While at Collision 2016 in New Orleans, I caught the tail end of a sharp presentation on SEO by Rand Fishkin, who describes himself as the "Wizard of Moz." You can check the presso online; some of the slides are tough to decipher without benefit of audio context, but I'll hit a few high points for you here.

Five SEO trends to monitor - and some tips as we go

Fishkin hits a lot of trends; not all are equally relevant for our purposes. Here's my picks:

1. Organic search still matters - Fishkin shared surprising stats from SimilarWeb on the Top Global Online Marketing Channels:

  • Direct traffic: 43.38%
  • Referalls (web sites): 21.232%
  • Search: 27%
  • Social: 5.81%
  • Email: .36%
  • Display ads: 1.52%

We could piddle this piece away debating the significance of these numbers (this is raw traffic). For example email referral traffic, while not high in volume, can be potent and targeted. Social can also be powerful if it's the result of subject matter experts pushing relevant traffic, rather than a viral, off-topic surge.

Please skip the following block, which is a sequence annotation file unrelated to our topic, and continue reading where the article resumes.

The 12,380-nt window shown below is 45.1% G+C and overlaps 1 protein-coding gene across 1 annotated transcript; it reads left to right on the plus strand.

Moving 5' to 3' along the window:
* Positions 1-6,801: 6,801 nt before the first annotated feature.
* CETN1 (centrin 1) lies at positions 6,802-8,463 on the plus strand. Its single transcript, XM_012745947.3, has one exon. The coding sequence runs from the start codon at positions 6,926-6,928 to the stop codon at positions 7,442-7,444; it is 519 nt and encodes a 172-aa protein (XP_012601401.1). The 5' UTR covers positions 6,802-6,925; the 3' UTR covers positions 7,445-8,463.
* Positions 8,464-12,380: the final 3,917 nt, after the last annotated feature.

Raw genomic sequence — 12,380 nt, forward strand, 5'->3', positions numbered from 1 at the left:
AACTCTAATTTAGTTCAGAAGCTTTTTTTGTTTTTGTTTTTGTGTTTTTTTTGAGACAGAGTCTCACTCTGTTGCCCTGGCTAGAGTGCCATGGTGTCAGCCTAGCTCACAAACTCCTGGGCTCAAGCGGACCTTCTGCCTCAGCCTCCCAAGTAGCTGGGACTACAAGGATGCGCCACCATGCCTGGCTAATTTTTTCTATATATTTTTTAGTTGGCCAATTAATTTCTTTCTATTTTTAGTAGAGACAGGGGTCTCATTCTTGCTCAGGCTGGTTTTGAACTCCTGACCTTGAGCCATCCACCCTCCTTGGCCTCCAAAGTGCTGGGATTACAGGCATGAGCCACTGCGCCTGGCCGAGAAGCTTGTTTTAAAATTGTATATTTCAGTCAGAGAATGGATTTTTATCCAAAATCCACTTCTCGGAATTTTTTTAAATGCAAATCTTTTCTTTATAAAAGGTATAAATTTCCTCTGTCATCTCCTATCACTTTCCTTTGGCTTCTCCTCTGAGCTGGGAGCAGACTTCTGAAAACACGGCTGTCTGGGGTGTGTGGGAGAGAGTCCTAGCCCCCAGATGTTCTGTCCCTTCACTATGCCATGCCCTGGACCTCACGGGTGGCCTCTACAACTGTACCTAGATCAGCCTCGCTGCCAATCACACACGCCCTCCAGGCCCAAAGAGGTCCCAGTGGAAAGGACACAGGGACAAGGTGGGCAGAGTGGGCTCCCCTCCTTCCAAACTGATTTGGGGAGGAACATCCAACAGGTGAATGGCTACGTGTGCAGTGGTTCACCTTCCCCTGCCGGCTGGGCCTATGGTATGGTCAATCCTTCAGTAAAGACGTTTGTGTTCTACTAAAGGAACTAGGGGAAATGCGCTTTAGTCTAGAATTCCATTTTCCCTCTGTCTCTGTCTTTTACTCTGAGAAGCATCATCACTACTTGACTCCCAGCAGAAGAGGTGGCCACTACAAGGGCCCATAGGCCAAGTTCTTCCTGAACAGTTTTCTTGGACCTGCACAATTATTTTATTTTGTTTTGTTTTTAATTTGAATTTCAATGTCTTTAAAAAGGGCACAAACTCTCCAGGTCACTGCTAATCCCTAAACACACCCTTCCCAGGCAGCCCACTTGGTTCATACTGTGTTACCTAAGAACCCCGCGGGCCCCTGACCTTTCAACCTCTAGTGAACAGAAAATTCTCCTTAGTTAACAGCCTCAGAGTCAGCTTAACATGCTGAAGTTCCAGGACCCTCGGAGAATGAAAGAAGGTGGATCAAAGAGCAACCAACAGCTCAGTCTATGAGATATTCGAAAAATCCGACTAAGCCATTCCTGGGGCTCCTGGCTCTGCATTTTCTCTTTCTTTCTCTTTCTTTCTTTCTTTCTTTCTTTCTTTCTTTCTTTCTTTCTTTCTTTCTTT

Display ads can be mocked but if those ads are leading directly to sustainable product conversions, that's nothing to scoff at. For now, the takeaway is that search is still potent, and Google remains the dominant search player in North America, to the tune of 60-85 percent of the total search market, depending on who you ask.

2. Facebook's dominance now includes a serious run at YouTube for video views - This is less relevant to on-site SEO, but Facebook is making a big run at video views, narrowing the gap with YouTube to about 20 percent less total video views. Den has written on Facebook Live for enterprise, but there are ways of linking out from both YouTube and Facebook videos (as well as embedding videos) that may prove beneficial.

3. Google now penalizes sites with poor mobile UX - Fishkin notes that "Google has gone mobile." Since April 21, 2015, Google's algorithm now factors in mobile site friendliness. The need for mobile-first looks is a no-brainer, but I still see some clunky sites out there. A related metric that Google also accounts for is page loading speed - a non-negotiable mobile characteristic. (Google has a free mobile-friendly test, your mileage may vary so consult an expert if the results confuse).